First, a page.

All of these factors turned against Pakistan, though, when this season began. Before the rains even began, Pakistan faced massive heat waves, reaching wet bulb temperatures fatal to humans (wet bulb is a scenario where there is 100% humidity, fatalities begin at 95℉ as sweating no longer works to cool a person down). These heat waves made the entire region and its land dry out, making the rocks and desert less porous and leaving them unable to absorb water like normal. Then, thanks to La Niña, a cooling Pacific Ocean effect that has become more dramatic thanks to climate change, the air in Pakistan dramatically cooled at the beginning of the wet season. The water capacity of air is determined by the temperature of the air itself and, as it cools, capacity decreases, forcing the leftover water out the sky via rain. Putting it all together, this crisis in Pakistan can be explained through environmental factors exacerbated solely by the climate crisis. This crisis will lead to further drought and migration, forcing already displaced Pakistani people into regions and places which may be xenophobic to them. Climate change may seem like an environmental crisis, but it is a political and social one as well.

Professor Khan, the economist in the room, demonstrated this further when he took over the last part of the talk. Throughout his time, the Professor asked and answered two questions: How did we get here? And where can we go from here? As a professor of economics, his talk revolved around the ideas of industrialization, capitalism, inter-state competition, and reliance on fossil fuels.

He began in the 19th century where, for the first time in history, humanity began to switch from a “produce-for-consumption” system to a “produce-for-profit” system. It’s what we consider capitalism in the modern age. As other states adopted this ideology (one that crushed states that didn’t follow this idea) the West created a world steeped in competition where the winner takes all. But, in the fight for our very existence, there is no winner take all scenario. As we begin to feel the effects of the climate crisis, Professor Khan asked us to consider how these are also effects of the very systems upon which we rely. In a world focused on the infinite accumulation of capital, how can we move forward?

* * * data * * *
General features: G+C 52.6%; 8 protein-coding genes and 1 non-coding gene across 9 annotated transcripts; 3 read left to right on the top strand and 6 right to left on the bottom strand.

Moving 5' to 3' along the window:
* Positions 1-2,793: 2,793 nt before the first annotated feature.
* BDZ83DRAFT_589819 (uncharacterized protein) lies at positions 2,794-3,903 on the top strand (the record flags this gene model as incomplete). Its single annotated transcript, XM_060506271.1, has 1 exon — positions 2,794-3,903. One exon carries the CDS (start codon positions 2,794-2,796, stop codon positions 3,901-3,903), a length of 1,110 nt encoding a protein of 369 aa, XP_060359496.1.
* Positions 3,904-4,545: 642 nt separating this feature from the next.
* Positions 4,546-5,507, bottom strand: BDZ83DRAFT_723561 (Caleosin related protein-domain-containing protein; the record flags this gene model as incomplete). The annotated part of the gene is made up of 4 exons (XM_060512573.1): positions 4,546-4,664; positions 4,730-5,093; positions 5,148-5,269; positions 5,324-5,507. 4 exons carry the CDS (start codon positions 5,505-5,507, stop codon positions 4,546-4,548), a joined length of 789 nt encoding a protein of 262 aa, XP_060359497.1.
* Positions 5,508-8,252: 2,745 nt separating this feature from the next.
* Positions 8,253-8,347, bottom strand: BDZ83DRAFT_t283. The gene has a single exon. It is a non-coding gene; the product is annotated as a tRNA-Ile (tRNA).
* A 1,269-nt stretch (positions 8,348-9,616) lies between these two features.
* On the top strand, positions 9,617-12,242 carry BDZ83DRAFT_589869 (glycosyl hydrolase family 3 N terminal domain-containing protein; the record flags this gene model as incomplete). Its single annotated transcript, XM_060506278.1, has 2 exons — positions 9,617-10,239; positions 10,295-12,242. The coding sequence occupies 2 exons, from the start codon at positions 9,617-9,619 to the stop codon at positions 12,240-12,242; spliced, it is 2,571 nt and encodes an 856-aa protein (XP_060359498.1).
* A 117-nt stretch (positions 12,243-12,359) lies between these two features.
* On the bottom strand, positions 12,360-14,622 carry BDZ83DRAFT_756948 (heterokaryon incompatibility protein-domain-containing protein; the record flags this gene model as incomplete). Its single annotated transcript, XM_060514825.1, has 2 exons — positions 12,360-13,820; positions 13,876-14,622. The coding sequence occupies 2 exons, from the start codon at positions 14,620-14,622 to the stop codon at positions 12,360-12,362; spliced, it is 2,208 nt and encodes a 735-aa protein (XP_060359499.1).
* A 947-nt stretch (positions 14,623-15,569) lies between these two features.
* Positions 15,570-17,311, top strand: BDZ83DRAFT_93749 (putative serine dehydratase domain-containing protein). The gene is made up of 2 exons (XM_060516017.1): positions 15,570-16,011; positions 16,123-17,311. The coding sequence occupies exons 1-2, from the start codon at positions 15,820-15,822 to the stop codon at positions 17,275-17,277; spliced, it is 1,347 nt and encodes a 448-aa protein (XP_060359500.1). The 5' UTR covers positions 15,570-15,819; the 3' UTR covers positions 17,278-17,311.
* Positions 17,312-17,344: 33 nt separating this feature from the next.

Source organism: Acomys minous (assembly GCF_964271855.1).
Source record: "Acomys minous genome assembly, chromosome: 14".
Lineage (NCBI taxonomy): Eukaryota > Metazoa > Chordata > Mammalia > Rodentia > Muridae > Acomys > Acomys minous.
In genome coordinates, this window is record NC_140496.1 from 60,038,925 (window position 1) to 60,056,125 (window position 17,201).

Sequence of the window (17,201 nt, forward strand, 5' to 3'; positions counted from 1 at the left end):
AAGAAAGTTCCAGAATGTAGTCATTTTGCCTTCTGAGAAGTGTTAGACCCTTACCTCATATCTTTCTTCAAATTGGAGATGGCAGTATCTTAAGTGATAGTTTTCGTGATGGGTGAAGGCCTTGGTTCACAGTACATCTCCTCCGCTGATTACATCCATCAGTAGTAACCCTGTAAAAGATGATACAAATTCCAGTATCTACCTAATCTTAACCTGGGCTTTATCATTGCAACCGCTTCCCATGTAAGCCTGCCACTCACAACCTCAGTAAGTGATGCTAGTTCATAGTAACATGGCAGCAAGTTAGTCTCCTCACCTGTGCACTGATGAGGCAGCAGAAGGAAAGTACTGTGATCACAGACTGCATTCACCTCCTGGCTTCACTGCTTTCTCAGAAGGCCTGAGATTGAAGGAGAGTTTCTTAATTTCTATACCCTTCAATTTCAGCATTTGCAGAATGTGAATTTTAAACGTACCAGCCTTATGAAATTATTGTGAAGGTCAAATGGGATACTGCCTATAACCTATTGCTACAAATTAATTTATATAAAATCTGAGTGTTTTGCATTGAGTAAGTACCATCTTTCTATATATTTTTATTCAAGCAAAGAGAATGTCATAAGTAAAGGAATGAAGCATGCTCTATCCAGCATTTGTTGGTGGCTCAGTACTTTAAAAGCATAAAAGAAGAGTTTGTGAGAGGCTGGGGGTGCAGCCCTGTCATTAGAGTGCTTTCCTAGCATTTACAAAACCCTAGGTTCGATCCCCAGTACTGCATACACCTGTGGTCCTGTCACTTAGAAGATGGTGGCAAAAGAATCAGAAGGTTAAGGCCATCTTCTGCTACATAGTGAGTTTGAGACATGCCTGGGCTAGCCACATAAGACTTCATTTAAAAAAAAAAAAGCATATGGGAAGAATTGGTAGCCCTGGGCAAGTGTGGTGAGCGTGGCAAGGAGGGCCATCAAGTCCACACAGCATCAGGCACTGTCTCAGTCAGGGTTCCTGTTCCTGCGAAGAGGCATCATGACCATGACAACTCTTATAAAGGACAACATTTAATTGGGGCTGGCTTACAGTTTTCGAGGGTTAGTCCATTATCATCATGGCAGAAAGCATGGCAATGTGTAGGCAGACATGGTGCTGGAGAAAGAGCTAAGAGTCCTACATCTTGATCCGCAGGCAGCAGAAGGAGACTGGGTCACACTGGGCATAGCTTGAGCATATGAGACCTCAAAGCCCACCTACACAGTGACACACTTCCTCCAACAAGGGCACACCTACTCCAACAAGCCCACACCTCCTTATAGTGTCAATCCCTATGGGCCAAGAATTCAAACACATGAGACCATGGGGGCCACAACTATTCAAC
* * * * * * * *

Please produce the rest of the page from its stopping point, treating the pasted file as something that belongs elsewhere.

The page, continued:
Professor Khan discussed two main barriers to our progress: inter-state competition and reliance on fossil fuels. If the entire world runs on the idea that having the most capital makes you the most powerful, the idea of competition cannot die until all systems replace this goal. But who would ever replace that goal when there are yet other countries that hold on to it? It’s the age-old conundrum that spells disaster for my generation and those that may yet come after us. And, even if we could start to replace this idea, our reliance on fossil fuels spells disaster once again. We need energy to make energy, and we cannot have a green future without the use of current systems. Yet, these systems hold on with all they have, exemplified best by the fossil fuel lobby here in the United States. Time and time again, the US and its companies have been warned of the coming crisis. You need only look up “Exxon Knew” to see what I’m talking about. There has been public testimony to Congress since 1988, and continued and consistent action for most of my life. Yet nothing is done.

Professor Khan ended by echoing the need to switch to a system that centers itself on radical humanism if we as a species and as a society wish to survive. None of us can make it by exploiting one another, and this world is all of ours. As many people have said before me, we only have one world. That is it. Our one chance. Can we afford to ignore the signs that become ever-more present in our news and our lived experiences?

If this made you depressed, worried about the future, or any adjacent emotion, I ask you to reach out to these professors or Professor Tim Bechtel in the ENE department. As he told us in class, he is looking to start an organization for students to meet and discuss what we might do going forward. You might be surprised by the impact you can make, and that impact is only amplified when you take action together with others.

Jonah Fisher is a freshman and a staff writer for The College Reporter. His email is: